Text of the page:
Movies to watch during your quarantine

The coronavirus has millions of Americans cooped up inside and many are exploring TV and streaming sites. There are many flicks that offer some escape and comfort in a storm of distressing news. There are also dramas for those interested in viruses.

The Defender compiled some must-see TV to pass the time while you’re on lockdown or quarantine.

“American Son” (Netflix) – Adapted from the acclaimed Broadway play that also stars Kerry Washington, “American Son” follows an estranged couple as they await news on their missing teen son in a Florida police station.

“Barry” (Netflix) – This Barack Obama biopic follows No. 44 as he navigates his junior year at Columbia University, struggling to stay connected to his parents and schoolmates.

“Monogamy” (Amazon Prime) – The ensemble drama features four couples who travel to undergo a new type of treatment called swap therapy to repair their broken marriage.

“Dolemite Is My Name” (Netflix) – Eddie Murphy returns to the big screen as 1970s comedian Rudy Ray Moore, as he creates his beloved raunchy alter ego “Dolemite,” one of the stars of the “blaxploitation” film era.

“The Intruder” (Amazon Prime) – A couple (Megan Goode, Michael Ealy) buys their dream house to take the next steps as a family but then suspect that the seller has hidden motivations beyond a quick sale.

“Sextuplets” (Netflix) – While expecting his own child, Alan (Marlon Wayans) discovers he’s a sextuplet and sets out to find his five siblings, all played by Wayans.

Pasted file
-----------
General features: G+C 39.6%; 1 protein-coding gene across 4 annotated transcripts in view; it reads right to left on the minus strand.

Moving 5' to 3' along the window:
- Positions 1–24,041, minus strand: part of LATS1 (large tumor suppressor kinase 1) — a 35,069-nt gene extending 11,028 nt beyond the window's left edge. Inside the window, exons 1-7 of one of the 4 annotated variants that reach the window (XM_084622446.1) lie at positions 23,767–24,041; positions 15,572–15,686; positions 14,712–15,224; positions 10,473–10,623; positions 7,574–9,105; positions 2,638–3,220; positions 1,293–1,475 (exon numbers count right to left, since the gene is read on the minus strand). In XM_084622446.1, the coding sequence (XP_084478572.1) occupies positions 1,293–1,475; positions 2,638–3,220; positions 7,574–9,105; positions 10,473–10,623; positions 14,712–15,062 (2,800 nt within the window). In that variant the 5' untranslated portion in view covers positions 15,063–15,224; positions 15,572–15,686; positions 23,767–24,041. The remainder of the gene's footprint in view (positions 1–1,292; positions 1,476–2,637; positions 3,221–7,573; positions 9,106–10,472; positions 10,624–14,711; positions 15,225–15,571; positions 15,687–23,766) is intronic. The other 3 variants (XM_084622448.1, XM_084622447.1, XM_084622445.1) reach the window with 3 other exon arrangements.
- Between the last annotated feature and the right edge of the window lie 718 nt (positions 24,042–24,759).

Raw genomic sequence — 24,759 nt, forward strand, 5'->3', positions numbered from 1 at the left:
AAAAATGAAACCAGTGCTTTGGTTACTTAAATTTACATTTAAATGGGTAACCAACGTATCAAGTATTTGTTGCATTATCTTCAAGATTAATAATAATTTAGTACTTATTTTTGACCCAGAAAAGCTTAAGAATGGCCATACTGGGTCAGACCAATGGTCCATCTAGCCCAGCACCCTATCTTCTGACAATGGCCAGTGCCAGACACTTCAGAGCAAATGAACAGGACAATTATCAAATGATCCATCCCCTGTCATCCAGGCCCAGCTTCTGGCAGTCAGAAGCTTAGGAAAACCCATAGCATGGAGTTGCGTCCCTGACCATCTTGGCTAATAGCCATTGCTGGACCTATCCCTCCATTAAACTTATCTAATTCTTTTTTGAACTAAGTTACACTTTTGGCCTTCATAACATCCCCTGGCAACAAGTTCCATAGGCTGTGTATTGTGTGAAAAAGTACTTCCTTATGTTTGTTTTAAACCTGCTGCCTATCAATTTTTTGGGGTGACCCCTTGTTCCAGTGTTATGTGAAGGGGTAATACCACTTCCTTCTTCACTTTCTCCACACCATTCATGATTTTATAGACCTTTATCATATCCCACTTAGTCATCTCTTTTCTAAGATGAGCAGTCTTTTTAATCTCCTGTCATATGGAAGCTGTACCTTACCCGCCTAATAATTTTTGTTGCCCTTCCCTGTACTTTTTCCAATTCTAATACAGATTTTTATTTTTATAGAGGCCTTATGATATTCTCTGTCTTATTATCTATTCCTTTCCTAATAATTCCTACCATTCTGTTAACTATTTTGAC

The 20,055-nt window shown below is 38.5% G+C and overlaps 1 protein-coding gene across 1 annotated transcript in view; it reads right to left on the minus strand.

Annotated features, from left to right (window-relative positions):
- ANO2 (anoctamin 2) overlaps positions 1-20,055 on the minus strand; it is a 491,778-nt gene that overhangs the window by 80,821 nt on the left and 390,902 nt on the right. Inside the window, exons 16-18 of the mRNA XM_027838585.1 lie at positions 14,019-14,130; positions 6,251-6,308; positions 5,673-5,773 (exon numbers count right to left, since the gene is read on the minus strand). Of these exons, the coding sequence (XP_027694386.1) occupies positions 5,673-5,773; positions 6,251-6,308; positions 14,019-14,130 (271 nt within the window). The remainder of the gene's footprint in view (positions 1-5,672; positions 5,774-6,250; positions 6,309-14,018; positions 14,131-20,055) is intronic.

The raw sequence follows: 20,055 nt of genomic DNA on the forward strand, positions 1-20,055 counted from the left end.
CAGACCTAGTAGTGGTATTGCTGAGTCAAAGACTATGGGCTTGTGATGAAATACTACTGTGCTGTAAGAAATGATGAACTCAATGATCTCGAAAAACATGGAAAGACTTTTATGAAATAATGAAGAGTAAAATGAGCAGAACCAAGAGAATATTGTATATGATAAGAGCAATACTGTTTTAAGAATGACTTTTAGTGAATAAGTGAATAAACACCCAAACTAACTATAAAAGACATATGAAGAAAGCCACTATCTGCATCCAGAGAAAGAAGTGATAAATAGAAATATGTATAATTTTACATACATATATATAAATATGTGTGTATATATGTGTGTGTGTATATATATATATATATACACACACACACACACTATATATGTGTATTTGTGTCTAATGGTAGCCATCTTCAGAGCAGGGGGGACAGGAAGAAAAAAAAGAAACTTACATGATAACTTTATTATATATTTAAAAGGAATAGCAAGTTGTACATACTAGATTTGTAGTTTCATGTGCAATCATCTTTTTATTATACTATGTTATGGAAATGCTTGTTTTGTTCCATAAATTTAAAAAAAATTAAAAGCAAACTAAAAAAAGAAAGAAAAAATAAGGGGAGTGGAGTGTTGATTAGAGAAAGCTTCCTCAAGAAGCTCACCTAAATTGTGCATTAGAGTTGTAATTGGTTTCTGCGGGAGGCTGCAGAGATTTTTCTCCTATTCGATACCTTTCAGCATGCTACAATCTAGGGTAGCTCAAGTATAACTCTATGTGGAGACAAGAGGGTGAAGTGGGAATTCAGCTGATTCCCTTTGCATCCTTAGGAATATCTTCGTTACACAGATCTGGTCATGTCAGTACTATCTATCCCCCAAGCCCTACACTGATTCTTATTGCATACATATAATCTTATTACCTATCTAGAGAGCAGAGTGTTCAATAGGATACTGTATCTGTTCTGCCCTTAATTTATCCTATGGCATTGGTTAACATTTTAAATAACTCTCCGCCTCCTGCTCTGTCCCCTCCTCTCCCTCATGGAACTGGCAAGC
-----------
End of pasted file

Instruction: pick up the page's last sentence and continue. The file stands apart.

“The Black Godfather” (Netflix) – This eye-opening documentary tells the untold story of Clarence Avant, known as the “Black Godfather” among Hollywood’s elite, in the music industry andpolitics.

“Little Fires Everywhere” (Hulu) – The movie starring Kerry Washington follows the intertwined fates of the picture-perfect Richardson family and an enigmatic mother and daughter who upend their lives.

“Juanita” (Netflix) – Alfre Woodard plays a woman who uproots her life to take a trip to Montana, leaving her three grown children behind in order to better herself.

“High Flying Bird” (Netflix) – Shot completely on an iPhone, the drama follows a sports agent who concocts a risky plan in order to end an NBA lockout.

“ReMastered: The Two Killings of Sam Cooke” (Netflix) – The documentary delves into the events surrounding the mysterious murder of Sam Cooke, the musician and activist who died in the midst of the Civil Rights Movement in 1964.

“Roxanne Roxanne” (Netflix) – The biopic tells the story of Queens-born emcee Roxanne Shanté, who rose to fame at the age of 14 following the release of her 1984 single “Roxanne’s Revenge.” While she’s considered one of hip-hop’s first female rappers, the film depicts her struggle to succeed in the male-dominated music industry of the 1980s.

“Quincy” (Netflix) – Follows the life of composer and producer Quincy Jones, who counted celebrities like Ray Charles, Marlon Brando and Frank Sinatra as friends. His daughter, Rashida Jones, co-directed the film.

“Nappily Ever After” (Netflix) – The film follows the story of a woman who has it all (the perfect house, boyfriend and job) but decides to cut her hair off after her life begins to crumble.

“First Match” (Netflix) – A teenage girl grows up in Brooklyn’s Brownsville foster care system and joins a boys’ wrestling team in an effort to get the attention of her father, an ex-prisoner who was a star wrestler at her age.

“Outbreak” (Netflix) – The medical disaster flick stars scientists trying to contain a virus that’s spread from a monkey brought to the U.S. from Africa, after a customs agent lets it go. While trying to find a cure, a general tries to hone in on the virus as a deadly bio-weapon.

“Contagion” (Hulu, Amazon Prime) – The movie follows a variety of people – including healthcare providers, government officials and normal folks – during a global pandemic.

“93 Days” (Netflix) – In this film, doctors and officials race to contain an outbreak of the deadly Ebola virus. Based on the 2014 situation in Nigeria, the movie stars Danny Glover. The film was dedicated to Ameyo Adadevoh, a doctor who played a key role in containing the outbreak and who died in 2014.